When discussing the nature versus nurture controversy nature can be defined as one’s natural instincts and genetic make-up, such as “fight or flight” reactions and inherited physical traits. Nurture is generally defined as the environmental influences that shape one’s behavior, such as parenting or teaching styles and one’s socio-economic and cultural background (Crandell, Crandell, & Vander Zanden, 2009). However, even with these definitions, the answer to the question, “Are humans shaped more by genetics or their environment?” is often controversial. Among social scientists, “…difficulties associated with the nature –nurture controversy stem from the fact that various schools of thought ask different questions…” (Crandell, Crandell, & Vander Zanden, 2009, p. 55). Without the agreement to the foundational questions to be asked, it should not be surprising that many in the field believe that both genetics and environment shape a person’s attitude and behavior (Crandell, Crandell, & Vander Zanden, 2009). The theory that best supports this learner’s view point is Urie Bronfenbrenner’s “Ecological Theory.”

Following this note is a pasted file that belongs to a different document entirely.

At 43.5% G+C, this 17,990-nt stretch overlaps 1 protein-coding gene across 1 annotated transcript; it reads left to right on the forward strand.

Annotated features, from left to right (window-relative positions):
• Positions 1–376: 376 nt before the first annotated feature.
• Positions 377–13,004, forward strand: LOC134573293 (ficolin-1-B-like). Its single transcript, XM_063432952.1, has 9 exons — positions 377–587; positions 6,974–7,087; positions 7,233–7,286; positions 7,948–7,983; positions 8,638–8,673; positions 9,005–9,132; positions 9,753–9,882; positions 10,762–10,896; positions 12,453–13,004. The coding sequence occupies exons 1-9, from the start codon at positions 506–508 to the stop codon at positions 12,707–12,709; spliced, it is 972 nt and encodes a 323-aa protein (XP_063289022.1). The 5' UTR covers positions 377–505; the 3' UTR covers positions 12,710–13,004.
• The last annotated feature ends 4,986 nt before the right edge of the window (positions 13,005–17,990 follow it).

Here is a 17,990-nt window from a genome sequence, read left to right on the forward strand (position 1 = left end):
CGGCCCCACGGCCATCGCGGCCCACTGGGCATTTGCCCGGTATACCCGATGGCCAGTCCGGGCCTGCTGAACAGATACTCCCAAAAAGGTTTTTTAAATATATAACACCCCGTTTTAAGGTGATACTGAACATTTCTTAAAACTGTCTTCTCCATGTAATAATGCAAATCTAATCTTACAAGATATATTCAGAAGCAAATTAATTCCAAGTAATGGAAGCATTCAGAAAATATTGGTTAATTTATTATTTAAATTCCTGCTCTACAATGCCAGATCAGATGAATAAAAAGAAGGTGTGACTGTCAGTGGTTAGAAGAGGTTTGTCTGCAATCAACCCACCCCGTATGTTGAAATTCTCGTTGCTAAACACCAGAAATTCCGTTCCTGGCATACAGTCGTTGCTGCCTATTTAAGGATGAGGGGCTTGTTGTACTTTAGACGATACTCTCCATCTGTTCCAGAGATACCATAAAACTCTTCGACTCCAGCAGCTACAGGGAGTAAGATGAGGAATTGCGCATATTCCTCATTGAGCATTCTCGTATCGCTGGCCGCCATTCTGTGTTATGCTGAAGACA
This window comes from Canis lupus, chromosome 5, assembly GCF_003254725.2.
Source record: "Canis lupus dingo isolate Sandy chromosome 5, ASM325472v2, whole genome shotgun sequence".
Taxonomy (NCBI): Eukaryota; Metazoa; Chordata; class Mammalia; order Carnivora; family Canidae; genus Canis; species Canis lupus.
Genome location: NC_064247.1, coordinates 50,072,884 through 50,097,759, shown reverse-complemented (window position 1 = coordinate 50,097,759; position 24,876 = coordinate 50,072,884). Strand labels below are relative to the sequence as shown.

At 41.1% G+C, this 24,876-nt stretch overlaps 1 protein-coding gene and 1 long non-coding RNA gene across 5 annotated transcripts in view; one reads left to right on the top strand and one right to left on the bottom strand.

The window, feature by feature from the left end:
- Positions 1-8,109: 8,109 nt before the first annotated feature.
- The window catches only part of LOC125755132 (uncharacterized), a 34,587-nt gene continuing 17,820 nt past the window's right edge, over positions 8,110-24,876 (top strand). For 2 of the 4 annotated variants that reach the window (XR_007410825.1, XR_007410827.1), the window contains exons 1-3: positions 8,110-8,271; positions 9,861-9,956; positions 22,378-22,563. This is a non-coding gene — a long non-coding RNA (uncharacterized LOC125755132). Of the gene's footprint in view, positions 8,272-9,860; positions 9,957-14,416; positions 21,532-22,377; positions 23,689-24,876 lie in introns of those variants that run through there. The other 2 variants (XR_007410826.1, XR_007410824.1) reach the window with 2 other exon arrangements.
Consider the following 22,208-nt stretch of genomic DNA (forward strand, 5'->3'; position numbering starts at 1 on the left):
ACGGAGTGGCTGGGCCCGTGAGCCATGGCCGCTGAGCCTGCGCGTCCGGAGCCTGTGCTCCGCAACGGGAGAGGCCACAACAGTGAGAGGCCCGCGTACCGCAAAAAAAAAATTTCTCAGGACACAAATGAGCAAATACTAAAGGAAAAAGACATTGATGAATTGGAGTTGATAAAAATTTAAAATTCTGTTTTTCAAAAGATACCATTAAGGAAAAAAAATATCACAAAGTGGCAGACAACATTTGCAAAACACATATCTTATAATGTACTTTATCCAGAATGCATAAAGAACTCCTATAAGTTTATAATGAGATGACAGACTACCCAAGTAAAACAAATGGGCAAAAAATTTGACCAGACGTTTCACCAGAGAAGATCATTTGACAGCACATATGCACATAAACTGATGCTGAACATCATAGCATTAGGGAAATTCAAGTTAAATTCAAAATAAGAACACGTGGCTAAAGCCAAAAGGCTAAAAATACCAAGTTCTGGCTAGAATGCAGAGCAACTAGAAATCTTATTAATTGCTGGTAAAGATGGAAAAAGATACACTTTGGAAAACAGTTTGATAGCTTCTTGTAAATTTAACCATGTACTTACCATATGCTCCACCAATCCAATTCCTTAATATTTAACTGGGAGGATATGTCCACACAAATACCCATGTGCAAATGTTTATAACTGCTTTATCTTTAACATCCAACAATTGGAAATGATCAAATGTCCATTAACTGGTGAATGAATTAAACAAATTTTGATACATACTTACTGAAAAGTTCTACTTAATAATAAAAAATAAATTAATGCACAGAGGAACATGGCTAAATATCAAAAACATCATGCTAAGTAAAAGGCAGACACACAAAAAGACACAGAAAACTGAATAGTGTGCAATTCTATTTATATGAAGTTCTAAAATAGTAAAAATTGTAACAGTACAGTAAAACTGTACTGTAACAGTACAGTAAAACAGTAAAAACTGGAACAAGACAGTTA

Ecological Theory examines the relationship between the developing individual and the changing environment in which they live (APA). Bronfenbrenner states that “the study of developmental influences must include the person’s interaction with the environment, the person’s changing physical and social settings, the relationship among those settings, and how the entire process is affected by the society in which the settings are embedded” (Crandell, Crandell, & Vander Zanden, 2009, p.9 ). This developing process includes four levels that connect with one’s direct interactions, social environment, and surrounding culture.
The first level in the developing process is known as the microsystem. The microsystem is quantitative and includes the child’s immediate surroundings, family, peers, and school, all direct contacts that the child...
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